3. Officers fired 137 shots at unarmed black couple, killing them. The report mentions a fatal 2012 police shooting after a high-speed car chase that involved 100 police officers. After an attempted traffic stop by a plainclothes officer, a Chevrolet Malibu with two occupants sped away from the scene. During the pursuit, some officers claimed they heard gunshots, which they believed were directed at them, coming from the car. According to the report, it now appears that what they actually heard was the car backfiring.
By police accounts, at least 30 patrol cars became involved in the pursuit, which lasted for 25 minutes and reached speeds exceeding 100 mph. When the chase ended the police unloaded 137 rounds into the car, killing Timothy Russell and Malissa Williams. No weapons or shell casings were found in the car. The report said that this incident “inflamed community perceptions, particularly in the African-American community, that CDP is a department out of control and that its officers routinely engage in brutality.”
Recently, an Ohio judge awarded the families of Russell and Williams $3 million. Perversely, some of the officers involved who were disciplined are suing for reverse discrimination.
4. Officers tased a suicidal man who committed no crime. In response to a request for assistance a Cleveland Police officer tased a suicidal man who posed a minimal risk to officers and had committed no crime. Moreover, the man may not have understood the officers commands before he was tased.
The man’s mother called the police when her son, who suffers from bipolar disorder and communicates only through sign language, held a broken glass bottle to his neck. When officers arrived, the man retreated to the bathroom. The officers followed him there and wrote him notes telling him he had to go to the hospital. The man waved his hands, which the officers interpreted as refusal. The man began to pull away when an officer grabbed his arm, which prompted another officer to tase him in the chest. The report says that the officers should have attempted additional crisis intervention techniques instead of using force.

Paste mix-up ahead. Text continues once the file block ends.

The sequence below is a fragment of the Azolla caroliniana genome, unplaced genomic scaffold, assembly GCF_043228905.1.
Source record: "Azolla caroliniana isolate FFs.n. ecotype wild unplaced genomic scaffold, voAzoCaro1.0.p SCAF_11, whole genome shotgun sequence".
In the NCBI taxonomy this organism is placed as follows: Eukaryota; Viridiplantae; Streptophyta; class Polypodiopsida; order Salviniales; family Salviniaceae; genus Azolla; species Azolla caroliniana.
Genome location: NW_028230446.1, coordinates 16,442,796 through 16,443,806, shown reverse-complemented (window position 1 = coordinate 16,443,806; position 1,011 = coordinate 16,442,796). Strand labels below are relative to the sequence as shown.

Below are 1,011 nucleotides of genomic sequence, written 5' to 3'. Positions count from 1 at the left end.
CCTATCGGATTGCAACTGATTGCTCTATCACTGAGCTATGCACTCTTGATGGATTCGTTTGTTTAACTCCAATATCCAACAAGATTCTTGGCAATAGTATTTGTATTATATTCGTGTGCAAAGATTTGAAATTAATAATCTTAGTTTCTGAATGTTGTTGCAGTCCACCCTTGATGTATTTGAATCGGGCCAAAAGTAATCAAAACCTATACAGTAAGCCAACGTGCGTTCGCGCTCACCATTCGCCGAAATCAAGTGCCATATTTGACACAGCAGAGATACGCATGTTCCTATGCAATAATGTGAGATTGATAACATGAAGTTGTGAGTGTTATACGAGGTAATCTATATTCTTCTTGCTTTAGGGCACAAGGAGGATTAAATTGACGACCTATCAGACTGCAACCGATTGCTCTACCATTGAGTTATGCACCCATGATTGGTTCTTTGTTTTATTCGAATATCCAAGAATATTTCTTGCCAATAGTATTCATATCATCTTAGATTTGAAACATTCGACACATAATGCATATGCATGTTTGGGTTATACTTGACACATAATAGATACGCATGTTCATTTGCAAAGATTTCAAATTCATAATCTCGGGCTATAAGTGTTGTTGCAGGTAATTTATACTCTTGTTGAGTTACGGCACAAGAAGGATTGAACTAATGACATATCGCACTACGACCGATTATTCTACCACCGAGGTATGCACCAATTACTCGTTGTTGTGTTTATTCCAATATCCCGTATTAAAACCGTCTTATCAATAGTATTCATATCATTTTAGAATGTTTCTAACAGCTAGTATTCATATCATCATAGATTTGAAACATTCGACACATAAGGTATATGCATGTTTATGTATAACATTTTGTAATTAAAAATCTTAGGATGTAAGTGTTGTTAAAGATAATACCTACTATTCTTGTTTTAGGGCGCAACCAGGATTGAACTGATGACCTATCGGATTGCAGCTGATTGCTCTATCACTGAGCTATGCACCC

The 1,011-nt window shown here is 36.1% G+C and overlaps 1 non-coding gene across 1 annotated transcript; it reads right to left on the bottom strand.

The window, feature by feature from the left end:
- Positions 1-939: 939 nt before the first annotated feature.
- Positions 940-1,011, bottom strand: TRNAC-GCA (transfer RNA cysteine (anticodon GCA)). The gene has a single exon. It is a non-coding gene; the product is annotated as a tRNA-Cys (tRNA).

5. Officer accidentally shot unarmed man in neck. The report made a short note about an incident where an officer decided to draw his weapon while apprehending an unarmed hit-and-run suspect, accidentally shooting him in the neck, critically injuring him. The report said that this incident is just one in an observed pattern of Cleveland Police officers not carefully considering their actions in drawing their weapons and pointing them at suspects. The report says that while such actions may be necessary in some circumstances, it should be far from routine and “fundamentally change the tenor of a police-civilian encounter.”
6. Officers shot a man with his hands in the air.Cleveland Police spotted a man walking with an open container of beer. When the officers asked the man to stop, he initially refused and walked to a nearby porch and set his beer down. According to the police report, the man walked towards the the police car. One officer yelled “gun” after he claimed he saw a weapon in the man’s waistband. In response, the man raised his hands above his head and told the officers that he had a concealed handgun license. While one officer went behind him to handcuff him, the man lowered his hands to “a bit” below ear level, prompting the other officer to shoot him in the abdomen. The officer who took the shot says that the man reached for his gun, but there are conflicting accounts from the other officer and eight civilian eyewitnesses to the event. Numerous witnesses reported the the man was cooperating with police and lowered his hands in response to an order that he place his hands behind his back.
Cliff Weathers is a senior editor at AlterNet, covering environmental and consumer issues. He is a former deputy editor at Consumer Reports. His work has also appeared in Salon, Car and Driver, Playboy, Raw Story and Detroit Monthly among other publications. Follow him on Twitter @cliffweathers and on Facebook.
Thanks, I've been looking for that.
It is something. I don't know yet what. But as such data are so hard to come by, I thought it would be of interest to somebody. I only hope that it isn't distorted or abused for any particular bias or political agenda. Be careful out there.
They play rough, I play rougher.
Be cool, bruh. The fate of the world isn't pivoting on this. There is no sin in recognizing the humanity of the opponent, I think.
Well, you will never get it!
Study Reveals "Resisting Arrest" Offenses Traced to a Few Cops
Today and tomorrow, my local public radio station, WNYC, is doing reports on the Civilian Complaint Review Board, which reviews police brutality cases. One of the interesting facts that has come out (and which they will be talking about more tomorrow at around 10:30 a.m.), is that "resisting arrest" offenses can be traced to a few cops.
This is important because police are given wide latitude in charging "resisting arrest." They often use it when conflict escalates--like with the Eric Garner case.
I am bringing this up because the other day on a police brutality thread, I advocated that police be profiled. In fact, that wouldn't even be necessary, in view of these statistics. Cops who have a high number of "resisting arrests" should be monitored.
The reporter is Robert Lewis. When they post the interview, I'll come back and post the URL.
We CAN do something about this problem. So far, I'm encouraged to see that DeBlasio is taking action--special prosecutor, etc.